In an era of fake news, publishers face a consistent friction when it comes to quality journalism and the dissemination of trusted information and yet the business models to support this are constantly in flux. To get a picture of the challenges facing Asian publishers, and the measures they are putting in place to survive, The Drum partnered with AppNexus to host a discussion.
Publishers including Singapore’s Mediacorp and Singapore Press Holdings, Thailand’s Kaidee, Malaysia’s The Star, India’s Times of India and Indonesia’s Kompas Gramedia Group, gathered in Singapore to discuss the latest trends.
Karen Lim, head of the programmatic and data lab at Star Media Group, says telling a story of quality journalism is key for publishers across all markets, particularly as inventory competes against the likes of Facebook and Google.
“I think all of us it's the last bastion. If we can't say that we stand for good quality journalism, then what else can we stand for? We can't compete scale, we cannot compete on datasets, we can't compete on technology. There's got to be one thing that we do really well, so content, editorial and editing is it for us,” she explains.
For Mediacorp, head of digital sales Jennifer Chase, says there is a core audience that now seek out news from trusted sources in order to avoid being caught by fake news.
“Over the last couple of years you've got the proliferation of fake news, you've also got a lot of misinformation on the Internet. You've got a lot of bloggers out there who are saying they're experts. They're not experts. In some cases, depending on what the topic is, it can get quite dangerous in terms of the type of information that's being pushed out to the market or just pushed out to the general public. I think more and more audiences are going to credible, authoritative, independent and trustworthy sources to get their information,” she says.
The majority of the publishers said advertising accounted for revenue, but subscription was starting to factor in as a feasible option for publishers.
Moris Rusmanto, VP digital business at Tribunnews and Kompas Gramedia Programmatic Networks, explains, “We have subscription business and it’ll be one of the next big things I think. We are hugely ad revenue-driven, but we believe that in the next couple years it will shift and subscription revenues may one day potentially overtake advertising revenues.”
Despite this, he also said that creating easier ways for advertisers to buy ads from them was essential, particularly as the likes of Google and Facebook have a very successful long tail business off the back of self-serve platforms. He said it’s an avenue publishers themselves may also look at in the future, to capture revenue from the SME market.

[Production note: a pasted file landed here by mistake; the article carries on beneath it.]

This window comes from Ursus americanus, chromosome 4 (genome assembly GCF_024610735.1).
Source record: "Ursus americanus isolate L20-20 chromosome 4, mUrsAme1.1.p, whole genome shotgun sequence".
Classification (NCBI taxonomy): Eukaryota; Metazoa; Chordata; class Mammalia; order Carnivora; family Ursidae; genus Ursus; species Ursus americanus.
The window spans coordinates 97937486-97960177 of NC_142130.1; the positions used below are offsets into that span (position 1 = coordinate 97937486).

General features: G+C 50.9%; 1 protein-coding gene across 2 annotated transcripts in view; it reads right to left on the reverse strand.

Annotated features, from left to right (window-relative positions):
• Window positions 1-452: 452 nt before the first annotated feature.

But before jumping into new revenue streams, the group also discussed ways in which they were increasing the return they saw from digital advertising. Much like other markets around the globe, header bidding had been a key tool for publishers to balance the playing field and increase yield on digital ads.
Matthew Moore, revenue director at Thai marketplace Kaidee, said new solutions, such as header bidding were having noticeable increases on its revenues.
“We've implemented header bidding and it helps both on the revenue side, we saw a jump of around 25%, but also not having to rely on a single tech provider for your ad server. However, on the buy-side in Southeast Asia, if 70% of the buys are going through a single place, then header bidding helps but only slightly because if all of that is via the biggest DSP in the region, then it doesn't change things that much. Ideally you need the buy-side to be a bit more diverse as well,” he adds.
Educating the buy-side of the market is something that Singapore Press Holding’s senior VP of sales strategy and operations, Su Lin Tan, says is essential as good inventory should cost more and programmatic shouldn’t be seen as a cheap option anymore.
“Programmatic is still, to a large extent, seen as being a way to reach cheap audiences in this market. I think the market still needs a lot of education, but the last year has been really helpful to our cause. Not all impressions are created equal, but we believe that our impression has more value and now we're just trying to get into the conversation to say why you should perhaps consider paying a little bit more for the kind of context and what we have. I think that the agencies are all for these kind of conversations, I think it's just having to talk to the CMO's and marketing-side to get them on board. That's always the last thing that we have to crack,” she explains.
Investing in educating CMOs around quality is where AppNexus chief strategy officer Tom Shields agrees publishers can invest more in, rather than focusing on new technology too much.
“Agencies and advertisers are willing to pay more for higher quality inventory because they can justify to their CMO that while they may have purchased fewer impressions, they're better impressions that provide a better return on ad spend overall. My personal opinion is that this is where publishers are going to see the most ROI in terms of investing resources and efforts because they’ll go to the top of the power line,” he suggests.
Education is often cited as a powerful tool to connect the industry and increase investment in digital advertising, however it can be fragmented. With many Asian markets now having collaboration efforts between publishers, either in the form of co-operatives like SPH and Mediacorp’s SMX, or in education via industry bodies, talking about quality journalism and inventory with one voice will help further the cause faster.
Find out how each of the publishers are working with the wider industry to create more value around its content in the next part of our series with AppNexus.